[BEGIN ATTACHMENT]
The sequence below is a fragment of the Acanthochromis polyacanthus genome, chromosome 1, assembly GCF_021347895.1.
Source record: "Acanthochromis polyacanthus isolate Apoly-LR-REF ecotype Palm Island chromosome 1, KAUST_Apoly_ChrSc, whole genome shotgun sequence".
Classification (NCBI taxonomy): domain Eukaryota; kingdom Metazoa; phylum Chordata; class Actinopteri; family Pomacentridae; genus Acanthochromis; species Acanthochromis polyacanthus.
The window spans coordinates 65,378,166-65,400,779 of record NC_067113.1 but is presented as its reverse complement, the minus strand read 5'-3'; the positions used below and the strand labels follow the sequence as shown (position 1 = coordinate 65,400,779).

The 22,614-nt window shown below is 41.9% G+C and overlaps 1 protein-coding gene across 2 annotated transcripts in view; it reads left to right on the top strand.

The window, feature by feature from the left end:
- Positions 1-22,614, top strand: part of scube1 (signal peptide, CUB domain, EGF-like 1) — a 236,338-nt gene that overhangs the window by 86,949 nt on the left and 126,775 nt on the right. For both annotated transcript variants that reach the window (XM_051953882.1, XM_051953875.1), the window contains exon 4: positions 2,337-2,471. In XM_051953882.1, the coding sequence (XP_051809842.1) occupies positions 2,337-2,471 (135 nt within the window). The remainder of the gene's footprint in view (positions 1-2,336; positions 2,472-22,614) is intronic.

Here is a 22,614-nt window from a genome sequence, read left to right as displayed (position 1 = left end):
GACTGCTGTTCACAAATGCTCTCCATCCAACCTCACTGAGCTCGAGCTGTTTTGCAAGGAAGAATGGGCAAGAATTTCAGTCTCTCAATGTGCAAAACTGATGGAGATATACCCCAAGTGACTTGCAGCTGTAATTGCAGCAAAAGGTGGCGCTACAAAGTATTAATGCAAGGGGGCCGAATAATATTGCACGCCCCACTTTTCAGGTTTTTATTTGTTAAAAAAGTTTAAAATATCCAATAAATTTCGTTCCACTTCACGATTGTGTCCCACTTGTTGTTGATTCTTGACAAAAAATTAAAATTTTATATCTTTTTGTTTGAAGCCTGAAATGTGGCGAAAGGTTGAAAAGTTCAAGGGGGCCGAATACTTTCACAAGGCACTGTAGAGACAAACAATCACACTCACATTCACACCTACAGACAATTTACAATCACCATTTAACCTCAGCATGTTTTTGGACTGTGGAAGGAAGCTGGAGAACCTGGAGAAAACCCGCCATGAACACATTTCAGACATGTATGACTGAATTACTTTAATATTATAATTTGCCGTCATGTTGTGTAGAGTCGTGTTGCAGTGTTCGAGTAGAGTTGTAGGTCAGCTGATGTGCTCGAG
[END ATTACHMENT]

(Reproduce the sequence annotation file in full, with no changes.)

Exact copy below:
The sequence below is a fragment of the Acanthochromis polyacanthus genome, chromosome 1, assembly GCF_021347895.1.
Source record: "Acanthochromis polyacanthus isolate Apoly-LR-REF ecotype Palm Island chromosome 1, KAUST_Apoly_ChrSc, whole genome shotgun sequence".
Classification (NCBI taxonomy): domain Eukaryota; kingdom Metazoa; phylum Chordata; class Actinopteri; family Pomacentridae; genus Acanthochromis; species Acanthochromis polyacanthus.
The window spans coordinates 65,378,166-65,400,779 of record NC_067113.1 but is presented as its reverse complement, the minus strand read 5'-3'; the positions used below and the strand labels follow the sequence as shown (position 1 = coordinate 65,400,779).

The 22,614-nt window shown below is 41.9% G+C and overlaps 1 protein-coding gene across 2 annotated transcripts in view; it reads left to right on the top strand.

The window, feature by feature from the left end:
- Positions 1-22,614, top strand: part of scube1 (signal peptide, CUB domain, EGF-like 1) — a 236,338-nt gene that overhangs the window by 86,949 nt on the left and 126,775 nt on the right. For both annotated transcript variants that reach the window (XM_051953882.1, XM_051953875.1), the window contains exon 4: positions 2,337-2,471. In XM_051953882.1, the coding sequence (XP_051809842.1) occupies positions 2,337-2,471 (135 nt within the window). The remainder of the gene's footprint in view (positions 1-2,336; positions 2,472-22,614) is intronic.

Here is a 22,614-nt window from a genome sequence, read left to right as displayed (position 1 = left end):
GACTGCTGTTCACAAATGCTCTCCATCCAACCTCACTGAGCTCGAGCTGTTTTGCAAGGAAGAATGGGCAAGAATTTCAGTCTCTCAATGTGCAAAACTGATGGAGATATACCCCAAGTGACTTGCAGCTGTAATTGCAGCAAAAGGTGGCGCTACAAAGTATTAATGCAAGGGGGCCGAATAATATTGCACGCCCCACTTTTCAGGTTTTTATTTGTTAAAAAAGTTTAAAATATCCAATAAATTTCGTTCCACTTCACGATTGTGTCCCACTTGTTGTTGATTCTTGACAAAAAATTAAAATTTTATATCTTTTTGTTTGAAGCCTGAAATGTGGCGAAAGGTTGAAAAGTTCAAGGGGGCCGAATACTTTCACAAGGCACTGTAGAGACAAACAATCACACTCACATTCACACCTACAGACAATTTACAATCACCATTTAACCTCAGCATGTTTTTGGACTGTGGAAGGAAGCTGGAGAACCTGGAGAAAACCCGCCATGAACACATTTCAGACATGTATGACTGAATTACTTTAATATTATAATTTGCCGTCATGTTGTGTAGAGTCGTGTTGCAGTGTTCGAGTAGAGTTGTAGGTCAGCTGATGTGCTCGAG